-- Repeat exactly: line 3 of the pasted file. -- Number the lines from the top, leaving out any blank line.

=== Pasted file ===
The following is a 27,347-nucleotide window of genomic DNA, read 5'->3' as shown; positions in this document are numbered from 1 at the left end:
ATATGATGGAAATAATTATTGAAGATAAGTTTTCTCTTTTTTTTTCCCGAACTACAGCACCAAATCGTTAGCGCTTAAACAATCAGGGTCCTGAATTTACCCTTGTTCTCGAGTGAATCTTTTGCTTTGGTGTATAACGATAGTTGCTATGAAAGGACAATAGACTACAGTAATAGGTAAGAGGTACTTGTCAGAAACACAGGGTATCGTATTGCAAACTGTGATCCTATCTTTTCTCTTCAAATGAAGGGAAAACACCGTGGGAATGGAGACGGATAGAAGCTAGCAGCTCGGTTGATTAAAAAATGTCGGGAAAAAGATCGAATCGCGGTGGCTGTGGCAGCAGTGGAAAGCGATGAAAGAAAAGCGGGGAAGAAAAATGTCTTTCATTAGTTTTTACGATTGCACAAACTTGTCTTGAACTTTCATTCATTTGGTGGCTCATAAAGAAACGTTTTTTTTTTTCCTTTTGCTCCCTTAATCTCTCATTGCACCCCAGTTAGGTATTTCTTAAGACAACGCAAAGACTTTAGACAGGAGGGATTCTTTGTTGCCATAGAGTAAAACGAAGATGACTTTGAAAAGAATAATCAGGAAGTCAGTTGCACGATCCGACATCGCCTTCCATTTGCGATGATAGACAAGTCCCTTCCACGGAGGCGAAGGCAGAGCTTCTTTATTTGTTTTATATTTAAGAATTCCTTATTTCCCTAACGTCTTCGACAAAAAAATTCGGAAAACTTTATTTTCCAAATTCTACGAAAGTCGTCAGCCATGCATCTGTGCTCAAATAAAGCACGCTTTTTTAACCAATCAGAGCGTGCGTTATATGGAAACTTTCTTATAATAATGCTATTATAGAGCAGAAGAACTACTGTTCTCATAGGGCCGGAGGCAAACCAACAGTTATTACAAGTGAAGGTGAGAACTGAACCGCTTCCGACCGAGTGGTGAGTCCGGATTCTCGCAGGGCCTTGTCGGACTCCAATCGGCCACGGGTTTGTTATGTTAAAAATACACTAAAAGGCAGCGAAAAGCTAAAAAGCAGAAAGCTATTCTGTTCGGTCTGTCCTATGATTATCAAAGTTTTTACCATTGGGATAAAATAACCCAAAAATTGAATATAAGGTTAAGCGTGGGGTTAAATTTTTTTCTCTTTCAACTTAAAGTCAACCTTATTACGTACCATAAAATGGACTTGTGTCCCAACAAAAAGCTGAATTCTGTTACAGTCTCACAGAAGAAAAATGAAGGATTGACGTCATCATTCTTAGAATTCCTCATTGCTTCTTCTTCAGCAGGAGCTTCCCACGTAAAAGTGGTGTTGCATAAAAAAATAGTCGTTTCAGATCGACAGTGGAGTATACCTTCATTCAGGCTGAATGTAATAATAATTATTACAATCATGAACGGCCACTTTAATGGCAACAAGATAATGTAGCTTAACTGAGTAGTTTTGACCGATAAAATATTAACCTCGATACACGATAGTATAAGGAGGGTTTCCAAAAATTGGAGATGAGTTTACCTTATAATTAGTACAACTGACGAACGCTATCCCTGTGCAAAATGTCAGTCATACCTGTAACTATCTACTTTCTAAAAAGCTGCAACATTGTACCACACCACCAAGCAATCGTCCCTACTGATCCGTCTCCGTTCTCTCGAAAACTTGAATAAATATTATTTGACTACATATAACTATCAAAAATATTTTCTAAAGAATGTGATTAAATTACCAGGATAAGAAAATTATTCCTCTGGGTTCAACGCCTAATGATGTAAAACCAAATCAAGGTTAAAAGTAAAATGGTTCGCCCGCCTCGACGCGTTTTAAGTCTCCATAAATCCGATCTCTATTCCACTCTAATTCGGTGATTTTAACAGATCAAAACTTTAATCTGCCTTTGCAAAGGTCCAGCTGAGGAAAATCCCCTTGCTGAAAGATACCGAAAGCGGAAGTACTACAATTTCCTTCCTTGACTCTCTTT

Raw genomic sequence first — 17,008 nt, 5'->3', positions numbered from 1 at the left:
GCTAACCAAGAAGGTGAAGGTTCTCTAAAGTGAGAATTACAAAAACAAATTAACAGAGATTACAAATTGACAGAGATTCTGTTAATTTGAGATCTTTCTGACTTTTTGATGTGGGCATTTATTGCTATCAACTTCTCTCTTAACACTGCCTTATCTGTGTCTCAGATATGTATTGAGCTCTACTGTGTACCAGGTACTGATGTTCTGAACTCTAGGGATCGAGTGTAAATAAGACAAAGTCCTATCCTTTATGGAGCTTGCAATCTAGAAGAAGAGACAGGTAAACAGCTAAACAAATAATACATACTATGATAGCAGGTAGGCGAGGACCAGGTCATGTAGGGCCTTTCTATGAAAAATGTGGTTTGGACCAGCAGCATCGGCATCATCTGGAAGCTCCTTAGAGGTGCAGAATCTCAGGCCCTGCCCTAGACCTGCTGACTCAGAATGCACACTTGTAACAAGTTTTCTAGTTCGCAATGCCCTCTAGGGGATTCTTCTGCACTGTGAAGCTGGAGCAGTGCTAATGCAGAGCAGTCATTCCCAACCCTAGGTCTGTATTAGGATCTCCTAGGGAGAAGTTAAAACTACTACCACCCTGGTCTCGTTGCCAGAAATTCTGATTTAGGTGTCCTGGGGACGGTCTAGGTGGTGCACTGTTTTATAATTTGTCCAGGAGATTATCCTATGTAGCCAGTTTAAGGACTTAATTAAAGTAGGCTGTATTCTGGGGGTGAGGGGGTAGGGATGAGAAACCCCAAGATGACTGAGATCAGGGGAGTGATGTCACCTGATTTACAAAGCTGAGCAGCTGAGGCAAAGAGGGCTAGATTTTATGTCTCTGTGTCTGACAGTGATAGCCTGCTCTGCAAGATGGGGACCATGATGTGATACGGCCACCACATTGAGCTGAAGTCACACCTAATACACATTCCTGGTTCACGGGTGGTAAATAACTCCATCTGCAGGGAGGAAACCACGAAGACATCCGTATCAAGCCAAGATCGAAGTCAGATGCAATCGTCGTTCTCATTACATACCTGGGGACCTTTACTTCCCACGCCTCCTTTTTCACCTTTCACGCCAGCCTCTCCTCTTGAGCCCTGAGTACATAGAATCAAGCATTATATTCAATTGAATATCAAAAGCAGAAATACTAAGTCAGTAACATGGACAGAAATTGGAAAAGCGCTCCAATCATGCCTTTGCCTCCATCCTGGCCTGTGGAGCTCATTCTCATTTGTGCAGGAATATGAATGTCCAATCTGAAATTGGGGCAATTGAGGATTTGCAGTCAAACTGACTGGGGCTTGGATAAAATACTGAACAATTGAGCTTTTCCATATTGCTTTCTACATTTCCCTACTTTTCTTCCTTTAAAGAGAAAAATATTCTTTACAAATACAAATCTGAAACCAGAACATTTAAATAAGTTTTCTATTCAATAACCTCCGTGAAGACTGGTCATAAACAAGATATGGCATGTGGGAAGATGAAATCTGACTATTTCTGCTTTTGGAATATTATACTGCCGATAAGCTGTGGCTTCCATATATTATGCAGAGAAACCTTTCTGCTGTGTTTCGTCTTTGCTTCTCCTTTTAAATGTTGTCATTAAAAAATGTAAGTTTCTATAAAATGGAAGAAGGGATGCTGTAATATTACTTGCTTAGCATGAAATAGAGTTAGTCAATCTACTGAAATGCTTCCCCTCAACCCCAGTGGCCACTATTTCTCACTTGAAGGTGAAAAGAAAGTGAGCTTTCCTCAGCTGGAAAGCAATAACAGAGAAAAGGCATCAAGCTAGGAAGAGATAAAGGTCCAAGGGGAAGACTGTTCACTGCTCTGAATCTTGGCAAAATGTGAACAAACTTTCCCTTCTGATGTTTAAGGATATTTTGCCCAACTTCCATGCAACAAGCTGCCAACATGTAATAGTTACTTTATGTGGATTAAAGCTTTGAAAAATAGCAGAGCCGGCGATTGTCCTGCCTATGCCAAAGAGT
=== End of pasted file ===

Raw genomic sequence first — 17,008 nt, 5'->3', positions numbered from 1 at the left: